Combat has an eight-scene structure, presented as a series of alternating monologues between a woman, known simply as Ella (“She”), and a man, known merely as Ell (“He”). Ell is a young (twenty-year-old) soldier, who has recently enlisted to serve in the war. He spends with her his last night as a civilian, before going off to combat. It is his first sexual liaison and they fall in love. Gradually it becomes evident to the spectator that, in the enigmatic poetry of their monologues, both Ell and Ella are alluding to a shared traumatic event that occurred three months after their first amorous encounter and just a moment prior to the initiation of the monologues themselves. Batlle thus presents the audience with pieces of a puzzle that create an intricately designed structure, in which insinuating elements of an anecdote gradually coalesce only to reveal the full picture by the time the play comes to an end. Death, paradoxically, becomes both the point of departure and the point at which the monologues terminate, thereby creating a circular configuration of infinite repetition.
The plot of Combat is interlaced with a series of ekphrastic evocations of John William Waterhouse’s pre-Raphaelite painting The Lady of Shallot (1888) and Alfred Lord Tennyson’s eponymous poem (1832). Both artistic works, based on a female figure of Arthurian legend, serve as points of inspiration for the fictionalization of reality and the portrayal of a so-called “landscape in the aftermath.” In a literal sense, the “aftermath” here refers to a war that is taking place and to the lives of a man and a woman that are extinguished as a result. Batlle’s play uses the painting and poem as intertextual templates in creating a portrait of a war-ravaged landscape from the perspective of death and anguish. In contemplating the space of this landscape, the spectator is invited to ponder the fluid nature of boundaries, identities, and hybridities: those that are spatial, physical, or corporal and those that are aesthetic, ethnic, racial, cultural, or linguistic.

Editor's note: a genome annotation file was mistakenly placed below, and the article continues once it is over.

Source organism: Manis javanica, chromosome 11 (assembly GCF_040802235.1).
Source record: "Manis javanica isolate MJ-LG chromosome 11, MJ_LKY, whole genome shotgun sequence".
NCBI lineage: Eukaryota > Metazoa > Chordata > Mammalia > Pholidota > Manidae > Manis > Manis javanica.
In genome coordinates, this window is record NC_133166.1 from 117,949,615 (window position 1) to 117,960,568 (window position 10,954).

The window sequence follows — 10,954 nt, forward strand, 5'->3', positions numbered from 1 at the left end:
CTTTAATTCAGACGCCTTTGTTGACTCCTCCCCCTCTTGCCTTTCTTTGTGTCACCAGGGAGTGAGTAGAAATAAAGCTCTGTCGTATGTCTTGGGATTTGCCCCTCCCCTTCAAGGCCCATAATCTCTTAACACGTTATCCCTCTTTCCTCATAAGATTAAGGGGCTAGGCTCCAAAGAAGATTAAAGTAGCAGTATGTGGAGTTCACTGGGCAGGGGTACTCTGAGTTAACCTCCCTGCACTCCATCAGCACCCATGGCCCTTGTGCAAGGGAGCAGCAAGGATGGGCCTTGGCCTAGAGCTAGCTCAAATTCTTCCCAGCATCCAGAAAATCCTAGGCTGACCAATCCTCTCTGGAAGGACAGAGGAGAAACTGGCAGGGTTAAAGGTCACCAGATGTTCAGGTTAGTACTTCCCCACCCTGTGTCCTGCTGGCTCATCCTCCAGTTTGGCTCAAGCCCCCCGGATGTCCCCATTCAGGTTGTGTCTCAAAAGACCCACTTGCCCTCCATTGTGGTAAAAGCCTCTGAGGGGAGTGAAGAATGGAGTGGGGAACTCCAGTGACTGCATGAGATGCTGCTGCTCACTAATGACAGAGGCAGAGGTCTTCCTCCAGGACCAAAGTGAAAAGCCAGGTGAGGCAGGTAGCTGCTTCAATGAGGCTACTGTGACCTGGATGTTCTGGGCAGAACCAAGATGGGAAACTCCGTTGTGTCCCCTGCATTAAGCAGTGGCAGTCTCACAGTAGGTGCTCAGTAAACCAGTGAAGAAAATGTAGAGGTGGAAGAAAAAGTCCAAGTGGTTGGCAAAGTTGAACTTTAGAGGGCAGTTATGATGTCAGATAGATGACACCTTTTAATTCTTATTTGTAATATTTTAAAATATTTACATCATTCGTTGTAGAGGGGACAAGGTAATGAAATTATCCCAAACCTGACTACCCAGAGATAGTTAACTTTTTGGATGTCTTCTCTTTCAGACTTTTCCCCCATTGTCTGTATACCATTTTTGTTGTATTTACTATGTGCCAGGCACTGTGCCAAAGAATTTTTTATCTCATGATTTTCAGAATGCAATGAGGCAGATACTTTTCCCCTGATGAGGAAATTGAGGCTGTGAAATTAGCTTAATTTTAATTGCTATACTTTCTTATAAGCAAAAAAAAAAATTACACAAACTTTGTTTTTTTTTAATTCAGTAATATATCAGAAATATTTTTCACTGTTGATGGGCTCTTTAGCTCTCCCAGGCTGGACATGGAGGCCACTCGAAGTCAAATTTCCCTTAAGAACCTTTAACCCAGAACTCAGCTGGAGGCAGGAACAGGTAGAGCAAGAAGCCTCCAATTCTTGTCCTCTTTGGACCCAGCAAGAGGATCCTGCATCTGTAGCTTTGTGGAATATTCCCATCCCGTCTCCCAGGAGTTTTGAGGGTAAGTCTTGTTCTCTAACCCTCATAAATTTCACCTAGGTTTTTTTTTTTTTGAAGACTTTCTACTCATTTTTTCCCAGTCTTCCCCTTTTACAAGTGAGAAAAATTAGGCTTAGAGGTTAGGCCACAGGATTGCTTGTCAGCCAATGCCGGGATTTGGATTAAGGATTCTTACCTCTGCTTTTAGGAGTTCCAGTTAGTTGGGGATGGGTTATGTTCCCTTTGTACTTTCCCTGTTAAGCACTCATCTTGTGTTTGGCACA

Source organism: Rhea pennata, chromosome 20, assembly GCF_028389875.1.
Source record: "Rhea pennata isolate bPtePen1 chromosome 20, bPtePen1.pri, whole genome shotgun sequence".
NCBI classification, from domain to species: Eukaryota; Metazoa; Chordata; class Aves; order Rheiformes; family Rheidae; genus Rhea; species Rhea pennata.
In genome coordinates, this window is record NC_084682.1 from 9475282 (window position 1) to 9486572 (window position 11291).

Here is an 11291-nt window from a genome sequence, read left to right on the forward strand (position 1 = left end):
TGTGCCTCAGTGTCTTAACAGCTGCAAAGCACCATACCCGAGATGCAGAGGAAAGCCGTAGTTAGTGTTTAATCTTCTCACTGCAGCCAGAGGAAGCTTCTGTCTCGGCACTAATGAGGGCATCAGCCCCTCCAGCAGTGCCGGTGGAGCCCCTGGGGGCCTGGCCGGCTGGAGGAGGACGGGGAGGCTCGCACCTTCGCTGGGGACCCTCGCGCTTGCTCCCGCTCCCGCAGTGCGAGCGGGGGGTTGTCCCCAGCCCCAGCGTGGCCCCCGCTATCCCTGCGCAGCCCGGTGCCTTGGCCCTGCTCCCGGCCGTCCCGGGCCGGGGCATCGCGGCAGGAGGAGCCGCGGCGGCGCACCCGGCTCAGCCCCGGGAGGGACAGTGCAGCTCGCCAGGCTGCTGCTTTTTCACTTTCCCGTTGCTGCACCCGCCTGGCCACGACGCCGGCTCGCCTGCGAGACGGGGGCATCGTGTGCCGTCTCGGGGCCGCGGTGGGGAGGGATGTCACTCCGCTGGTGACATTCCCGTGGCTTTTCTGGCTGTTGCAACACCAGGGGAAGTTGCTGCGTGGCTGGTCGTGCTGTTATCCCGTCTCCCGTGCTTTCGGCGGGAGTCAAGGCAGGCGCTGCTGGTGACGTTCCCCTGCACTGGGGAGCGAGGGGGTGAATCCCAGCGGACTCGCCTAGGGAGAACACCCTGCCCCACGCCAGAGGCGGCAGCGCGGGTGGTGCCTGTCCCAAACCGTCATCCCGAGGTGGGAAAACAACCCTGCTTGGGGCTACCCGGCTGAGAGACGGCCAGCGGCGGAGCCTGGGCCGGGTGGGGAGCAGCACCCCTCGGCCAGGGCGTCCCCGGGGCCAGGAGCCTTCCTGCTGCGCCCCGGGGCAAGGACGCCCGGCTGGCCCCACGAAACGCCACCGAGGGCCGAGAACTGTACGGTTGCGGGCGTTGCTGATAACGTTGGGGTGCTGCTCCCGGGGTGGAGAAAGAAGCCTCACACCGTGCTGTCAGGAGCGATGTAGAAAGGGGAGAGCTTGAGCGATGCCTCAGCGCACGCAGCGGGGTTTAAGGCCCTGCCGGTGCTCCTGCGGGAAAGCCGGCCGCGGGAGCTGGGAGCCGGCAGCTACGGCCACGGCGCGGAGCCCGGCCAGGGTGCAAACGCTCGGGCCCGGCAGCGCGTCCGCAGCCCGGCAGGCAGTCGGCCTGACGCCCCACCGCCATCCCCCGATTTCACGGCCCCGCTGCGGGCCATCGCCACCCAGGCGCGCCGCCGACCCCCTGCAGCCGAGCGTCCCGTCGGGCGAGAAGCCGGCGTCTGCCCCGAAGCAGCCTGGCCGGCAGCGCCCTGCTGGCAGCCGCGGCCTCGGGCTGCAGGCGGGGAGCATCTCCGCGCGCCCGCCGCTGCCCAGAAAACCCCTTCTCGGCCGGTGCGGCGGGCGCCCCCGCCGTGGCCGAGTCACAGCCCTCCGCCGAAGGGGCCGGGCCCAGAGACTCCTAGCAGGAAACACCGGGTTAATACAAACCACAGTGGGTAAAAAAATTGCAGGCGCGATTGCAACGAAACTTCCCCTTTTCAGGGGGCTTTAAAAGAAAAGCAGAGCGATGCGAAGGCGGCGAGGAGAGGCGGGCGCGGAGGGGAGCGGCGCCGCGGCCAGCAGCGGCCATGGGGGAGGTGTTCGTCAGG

Play available in Catalan, English, French, German and Spanish.
Play for 1 actor and 1 actress.

In a series of crossing stories, Nomads fuses the traditional forms of the theatre of North Africa with the polyphonic proposals of European contemporary theatre.
In 1939, the Republican fleet reached the city of Bizerte, in the north of Tunisia. The crew were interned in a concentration camp close to the desert. One officer, obsessed with keeping his sea bag full of books, will do everything possible to escape. In 2015, some migrants from sub-Saharan Africa have become trapped at the gateway to Chott-el-Jerid on their long journey towards the Mediterranean. As they talk and recount their long adventure, we will discover their rivalries and their fears. In 2012, two young Catalans, Pol and Aina, travel to Tunisia. Aina knows that her grandfather, an officer, was imprisoned in Africa after the Civil War. What she doesn’t know is that it was in Tunisia… At the entrance to the Chott, Pol and Aina meet the actor who played the role of Luke Skywalker in the Star Wars films. Luke enters the Chott and nobody stops him: this is the place where he was happy, where the first of the films in the saga was shot. He wants to re-encounter the lost paradise of the planet Tatooine. Aina will follow him.
Play available in Catalan, German and Spanish.
The play can be performed by an indefinite number of actors and actresses. 3 men and 2 women can be a good starting point.

Leave a Reply

Your email address will not be published.